The Tales of Two Top Secret Stolen Smartphone Prototypes
April 19th, 2010
Daniel Eran Dilger
The web is atwitter with reports of a top secret stolen smartphone prototype. This moment, it’s what appears to be Apple’s 4th generation iPhone. But nearly the same thing happened last year, too. Things just didn’t go as well that time.
.It is suggested that Gizmodo paid as much as $10,000 to obtain the stolen prototype phone. What it got was largely brain dead; it had been securely wiped remotely, meaning that all it does at this point is ask to be plugged into iTunes and re-imaged with fresh firmware.
So Gizmodo paid for what amounts to be alien technology that nobody outside of Apple knows how to activate into something that does anything useful. Given its wiped condition, Gizmodo can’t even say what the resolution of the screen or cameras are.
This Is Apple’s Next iPhone – Gizmodo
This All Happened Before
A year ago, a similar thing happened to Microsoft. Except that rather than being a top secret new prototype of a phone running an advanced new operating system, Microsoft lost control of a prototype device running Windows Mobile 6.5, which was being announced at the beginning of the year but wouldn’t really be ready until the end of the year.
WiMo 6.5 was already widely circulating at the time, but that didn’t stop the Telegraph from reporting, “There are fears that leaks regarding the features and early bugs in the software could mar the launch of Windows Mobile 6.5 which the company hopes will give it the edge over the iPhone and the new Google Android operating system. The new product includes support for touch-screen technology similar to that found on the Apple iPhone.”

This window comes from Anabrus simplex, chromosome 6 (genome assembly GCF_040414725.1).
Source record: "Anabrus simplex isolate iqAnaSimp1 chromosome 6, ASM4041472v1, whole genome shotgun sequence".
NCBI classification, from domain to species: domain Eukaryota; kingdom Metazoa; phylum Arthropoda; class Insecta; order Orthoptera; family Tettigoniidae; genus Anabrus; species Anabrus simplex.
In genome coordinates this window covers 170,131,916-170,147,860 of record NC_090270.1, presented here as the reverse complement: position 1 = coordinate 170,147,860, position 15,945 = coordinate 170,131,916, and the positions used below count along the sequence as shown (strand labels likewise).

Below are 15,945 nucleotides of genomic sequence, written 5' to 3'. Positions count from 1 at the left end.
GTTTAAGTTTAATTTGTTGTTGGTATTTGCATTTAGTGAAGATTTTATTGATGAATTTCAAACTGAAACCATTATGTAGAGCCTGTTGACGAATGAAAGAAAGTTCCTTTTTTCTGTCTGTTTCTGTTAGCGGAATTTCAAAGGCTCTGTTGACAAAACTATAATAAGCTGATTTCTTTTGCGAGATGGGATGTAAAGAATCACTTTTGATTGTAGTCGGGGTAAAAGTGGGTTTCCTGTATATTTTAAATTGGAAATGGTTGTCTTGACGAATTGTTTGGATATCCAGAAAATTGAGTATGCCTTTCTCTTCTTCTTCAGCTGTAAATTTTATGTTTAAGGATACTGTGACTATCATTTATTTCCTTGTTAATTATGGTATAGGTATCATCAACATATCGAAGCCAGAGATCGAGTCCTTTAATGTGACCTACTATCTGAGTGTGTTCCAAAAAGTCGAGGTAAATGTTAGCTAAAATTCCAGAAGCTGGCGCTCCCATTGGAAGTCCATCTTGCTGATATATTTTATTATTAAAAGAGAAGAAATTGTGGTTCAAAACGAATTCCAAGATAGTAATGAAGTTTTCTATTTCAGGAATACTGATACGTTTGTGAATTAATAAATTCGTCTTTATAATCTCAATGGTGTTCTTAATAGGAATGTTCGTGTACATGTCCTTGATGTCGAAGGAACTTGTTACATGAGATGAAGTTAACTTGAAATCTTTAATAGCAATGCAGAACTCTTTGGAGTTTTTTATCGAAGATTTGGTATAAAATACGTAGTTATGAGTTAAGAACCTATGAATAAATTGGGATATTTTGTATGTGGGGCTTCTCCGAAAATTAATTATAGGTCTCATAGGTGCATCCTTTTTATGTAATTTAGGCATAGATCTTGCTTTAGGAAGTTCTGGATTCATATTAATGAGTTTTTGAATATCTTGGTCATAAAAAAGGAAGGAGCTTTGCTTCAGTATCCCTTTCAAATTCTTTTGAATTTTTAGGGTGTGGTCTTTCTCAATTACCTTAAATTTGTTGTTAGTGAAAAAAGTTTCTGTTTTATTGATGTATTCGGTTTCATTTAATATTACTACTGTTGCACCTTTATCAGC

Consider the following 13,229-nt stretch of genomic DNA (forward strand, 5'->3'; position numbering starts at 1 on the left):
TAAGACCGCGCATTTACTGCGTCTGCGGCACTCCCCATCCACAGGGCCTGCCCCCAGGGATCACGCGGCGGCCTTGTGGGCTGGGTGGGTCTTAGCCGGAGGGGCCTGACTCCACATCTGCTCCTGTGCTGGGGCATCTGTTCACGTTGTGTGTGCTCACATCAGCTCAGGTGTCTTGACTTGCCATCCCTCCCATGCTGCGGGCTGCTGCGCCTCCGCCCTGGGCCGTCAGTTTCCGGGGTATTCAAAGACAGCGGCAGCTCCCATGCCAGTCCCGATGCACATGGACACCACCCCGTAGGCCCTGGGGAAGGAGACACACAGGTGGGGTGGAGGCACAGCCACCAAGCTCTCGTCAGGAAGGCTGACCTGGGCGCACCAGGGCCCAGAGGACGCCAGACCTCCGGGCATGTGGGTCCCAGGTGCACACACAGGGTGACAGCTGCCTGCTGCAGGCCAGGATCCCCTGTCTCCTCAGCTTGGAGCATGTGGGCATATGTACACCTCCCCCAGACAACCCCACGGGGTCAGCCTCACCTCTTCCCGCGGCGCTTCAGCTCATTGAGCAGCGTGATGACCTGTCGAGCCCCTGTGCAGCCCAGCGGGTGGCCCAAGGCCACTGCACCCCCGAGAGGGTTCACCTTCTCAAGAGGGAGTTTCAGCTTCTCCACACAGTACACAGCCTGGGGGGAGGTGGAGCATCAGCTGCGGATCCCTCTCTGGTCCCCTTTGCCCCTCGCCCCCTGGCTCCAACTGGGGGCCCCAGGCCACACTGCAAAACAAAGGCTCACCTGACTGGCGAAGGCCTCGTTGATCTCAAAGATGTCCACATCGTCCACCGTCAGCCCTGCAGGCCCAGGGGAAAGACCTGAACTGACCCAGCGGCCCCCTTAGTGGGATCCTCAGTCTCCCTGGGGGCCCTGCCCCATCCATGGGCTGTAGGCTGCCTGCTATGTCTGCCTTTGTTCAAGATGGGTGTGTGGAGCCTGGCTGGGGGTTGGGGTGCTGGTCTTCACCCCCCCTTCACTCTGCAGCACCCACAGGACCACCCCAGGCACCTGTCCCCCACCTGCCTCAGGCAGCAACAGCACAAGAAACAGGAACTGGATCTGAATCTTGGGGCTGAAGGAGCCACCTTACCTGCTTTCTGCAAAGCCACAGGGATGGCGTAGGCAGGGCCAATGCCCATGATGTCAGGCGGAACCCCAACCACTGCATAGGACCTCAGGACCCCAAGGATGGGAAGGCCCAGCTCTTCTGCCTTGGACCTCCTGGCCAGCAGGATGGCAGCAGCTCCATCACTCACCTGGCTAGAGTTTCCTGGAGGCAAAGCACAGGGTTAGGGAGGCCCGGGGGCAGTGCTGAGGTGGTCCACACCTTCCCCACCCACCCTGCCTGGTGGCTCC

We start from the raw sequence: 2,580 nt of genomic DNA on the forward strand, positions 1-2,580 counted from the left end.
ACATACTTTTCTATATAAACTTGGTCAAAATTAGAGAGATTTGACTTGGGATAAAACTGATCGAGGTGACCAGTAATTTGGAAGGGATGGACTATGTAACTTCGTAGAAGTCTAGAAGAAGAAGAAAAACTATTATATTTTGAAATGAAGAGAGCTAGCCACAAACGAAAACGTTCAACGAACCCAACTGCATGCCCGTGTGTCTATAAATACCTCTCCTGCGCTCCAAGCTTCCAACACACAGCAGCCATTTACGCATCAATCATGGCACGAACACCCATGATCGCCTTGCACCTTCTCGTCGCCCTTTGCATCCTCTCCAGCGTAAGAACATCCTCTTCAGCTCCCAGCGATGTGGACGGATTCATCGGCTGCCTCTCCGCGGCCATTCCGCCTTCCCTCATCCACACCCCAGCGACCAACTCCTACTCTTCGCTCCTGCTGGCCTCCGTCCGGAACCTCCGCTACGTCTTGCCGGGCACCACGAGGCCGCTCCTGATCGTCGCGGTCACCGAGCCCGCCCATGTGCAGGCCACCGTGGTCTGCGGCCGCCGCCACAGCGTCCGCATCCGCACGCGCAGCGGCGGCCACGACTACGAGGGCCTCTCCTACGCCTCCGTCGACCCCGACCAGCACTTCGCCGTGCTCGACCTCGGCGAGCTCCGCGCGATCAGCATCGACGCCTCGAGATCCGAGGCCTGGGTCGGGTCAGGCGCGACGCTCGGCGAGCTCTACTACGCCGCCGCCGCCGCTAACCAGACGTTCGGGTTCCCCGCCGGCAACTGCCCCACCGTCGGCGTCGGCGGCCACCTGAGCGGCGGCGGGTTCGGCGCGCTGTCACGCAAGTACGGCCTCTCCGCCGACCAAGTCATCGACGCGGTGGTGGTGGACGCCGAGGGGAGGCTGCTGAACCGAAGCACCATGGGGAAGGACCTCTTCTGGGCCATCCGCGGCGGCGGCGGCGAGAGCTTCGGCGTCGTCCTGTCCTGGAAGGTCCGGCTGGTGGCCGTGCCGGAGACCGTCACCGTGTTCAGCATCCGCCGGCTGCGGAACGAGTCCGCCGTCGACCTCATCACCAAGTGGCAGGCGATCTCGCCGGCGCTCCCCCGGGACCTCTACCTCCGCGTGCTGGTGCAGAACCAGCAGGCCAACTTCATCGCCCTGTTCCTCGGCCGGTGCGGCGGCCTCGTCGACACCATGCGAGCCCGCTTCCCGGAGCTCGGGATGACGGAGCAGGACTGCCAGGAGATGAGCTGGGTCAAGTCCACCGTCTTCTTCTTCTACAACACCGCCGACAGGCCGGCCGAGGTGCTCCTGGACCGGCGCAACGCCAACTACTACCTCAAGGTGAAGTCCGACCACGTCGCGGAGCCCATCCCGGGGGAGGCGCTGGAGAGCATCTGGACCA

Of course, the Telegraph was wrong, as it always it whenever it ventures into subjects that involve technology anywhere north of rubbing two sticks together to make fire. WiMo 6.5 was a complete joke of a placeholder, a slower version of WiMo 6.1 issued solely to distract from the fact that Microsoft hadn’t released Windows Mobile 7 as planned back in early 2009, and was even further away from finishing WiMo 8, which was the version purported to actually attain some parity with iPhone 1.0 features.
Microsoft has since abandoned its entire roadmap for Windows Mobile in order to release Windows Phone 7, and curiously, the new Pink / Kin phones aimed at the same demographic as the Zune ineffectually was.
But ignoring the general fiasco of Windows Mobile development, the really interesting part of the story was that Microsoft didn’t just wipe the device. In fact, it wasn’t until days later that the company insisted that it was able to wipe it. At that point, there had already been lots of gnashing of teeth over the fact that competitors might have gained access to, as the Telegraph hilariously intoned, “the prototype phone loaded with top-secret software created to rival Apple’s iPhone.”
If Microsoft’s remote wipe technology actually worked, there would not have been any story. Things would have worked out just like the iPhone prototype that was stolen. It would have been remotely deactivated to the point where anyone who obtained it would not be able to get anything off of it, nor even peruse its software feature set.